While you may not be able to control every single experience a person has with your brand (a loose lid on a coffee cup resulting in stained clothes or burn), there are a ton of aspects you can control when it comes to creating the perspective you want people to have about your brand.
This is where we come in.
It’s not as easy as telling your audience “I am the best and you should try my product”. In fact, it’s highly unlikely that it will even work. And it’s most likely because you haven’t reviewed the ideas and experiences that are already perceived in your market.
Once a perspective has been established, it is very hard to convince people to change their mind. Especially if they have already developed strong perspectives and experiences with a competitor. When you market your product, it is the battle of getting into the mind of your consumer.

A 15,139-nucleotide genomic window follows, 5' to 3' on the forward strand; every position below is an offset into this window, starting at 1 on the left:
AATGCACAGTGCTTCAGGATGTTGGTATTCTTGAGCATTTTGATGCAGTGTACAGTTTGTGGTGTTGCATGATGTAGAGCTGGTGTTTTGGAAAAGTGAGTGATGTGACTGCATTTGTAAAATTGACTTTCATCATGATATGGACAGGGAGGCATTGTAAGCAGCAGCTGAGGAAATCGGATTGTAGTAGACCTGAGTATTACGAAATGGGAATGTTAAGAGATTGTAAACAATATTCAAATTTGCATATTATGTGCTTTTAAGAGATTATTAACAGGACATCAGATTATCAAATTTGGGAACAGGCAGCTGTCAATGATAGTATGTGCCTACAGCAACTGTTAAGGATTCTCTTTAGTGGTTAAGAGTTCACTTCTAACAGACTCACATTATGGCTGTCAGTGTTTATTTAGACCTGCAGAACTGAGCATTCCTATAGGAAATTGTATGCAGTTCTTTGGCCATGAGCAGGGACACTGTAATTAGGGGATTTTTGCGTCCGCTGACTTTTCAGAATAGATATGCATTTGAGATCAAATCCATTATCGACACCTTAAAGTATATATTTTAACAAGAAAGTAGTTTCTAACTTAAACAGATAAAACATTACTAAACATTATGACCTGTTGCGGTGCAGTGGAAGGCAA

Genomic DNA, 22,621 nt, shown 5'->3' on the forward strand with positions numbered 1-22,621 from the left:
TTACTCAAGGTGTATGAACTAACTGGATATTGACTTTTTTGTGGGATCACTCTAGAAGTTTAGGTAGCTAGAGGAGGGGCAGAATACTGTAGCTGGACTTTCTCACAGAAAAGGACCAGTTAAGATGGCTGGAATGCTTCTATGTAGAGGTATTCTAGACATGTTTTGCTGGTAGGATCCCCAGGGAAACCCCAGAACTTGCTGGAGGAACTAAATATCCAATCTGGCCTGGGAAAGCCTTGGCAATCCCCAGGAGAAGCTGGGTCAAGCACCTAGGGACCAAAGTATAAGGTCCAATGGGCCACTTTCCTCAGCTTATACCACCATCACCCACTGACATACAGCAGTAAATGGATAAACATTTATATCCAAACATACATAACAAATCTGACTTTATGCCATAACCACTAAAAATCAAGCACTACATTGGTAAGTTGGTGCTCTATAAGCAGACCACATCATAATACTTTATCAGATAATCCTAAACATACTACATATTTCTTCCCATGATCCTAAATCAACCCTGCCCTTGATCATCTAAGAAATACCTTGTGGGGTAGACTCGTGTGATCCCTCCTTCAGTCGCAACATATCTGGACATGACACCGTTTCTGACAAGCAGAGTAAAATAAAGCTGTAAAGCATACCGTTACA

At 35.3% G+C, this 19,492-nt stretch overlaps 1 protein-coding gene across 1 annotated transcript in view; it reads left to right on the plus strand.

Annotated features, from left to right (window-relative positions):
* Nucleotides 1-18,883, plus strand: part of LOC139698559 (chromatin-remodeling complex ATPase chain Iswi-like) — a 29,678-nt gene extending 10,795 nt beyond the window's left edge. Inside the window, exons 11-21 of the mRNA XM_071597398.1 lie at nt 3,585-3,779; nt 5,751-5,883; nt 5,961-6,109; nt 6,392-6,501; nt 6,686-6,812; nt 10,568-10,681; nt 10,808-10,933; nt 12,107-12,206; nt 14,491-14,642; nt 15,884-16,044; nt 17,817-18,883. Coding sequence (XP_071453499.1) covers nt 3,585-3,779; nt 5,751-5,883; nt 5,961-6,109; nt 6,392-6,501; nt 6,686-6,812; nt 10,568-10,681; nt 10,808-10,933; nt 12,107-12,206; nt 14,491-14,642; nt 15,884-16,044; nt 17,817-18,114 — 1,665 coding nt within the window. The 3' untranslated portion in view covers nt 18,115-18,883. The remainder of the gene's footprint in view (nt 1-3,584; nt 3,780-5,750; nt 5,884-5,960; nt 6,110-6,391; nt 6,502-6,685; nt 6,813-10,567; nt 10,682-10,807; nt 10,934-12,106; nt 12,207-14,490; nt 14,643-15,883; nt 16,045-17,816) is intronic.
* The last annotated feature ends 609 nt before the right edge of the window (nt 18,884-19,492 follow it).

In general, marketing is not simply a product battle, but also a battle of perceptions. However, perception is not limited to a brand. It is also affected by a variety of other factors. Some obvious, some not.
A perfect example of this is a perspective that may be held by some about the brand Honda.
If I were to ask you about the Honda you have purchased in the United States, it is very likely we are talking about cars. If I were to ask you the same question in Japan, we would likely be talking about motorcycles.
You see, perspective is going to change based on our perceptions of geography, current products, and how a message is delivered to the consumer based on all that information. When you’re creating marketing, you have to look at the whole picture to deliver the right message, that resonates with the right audience so you can stand out amongst the noise.
I’ll give you another example..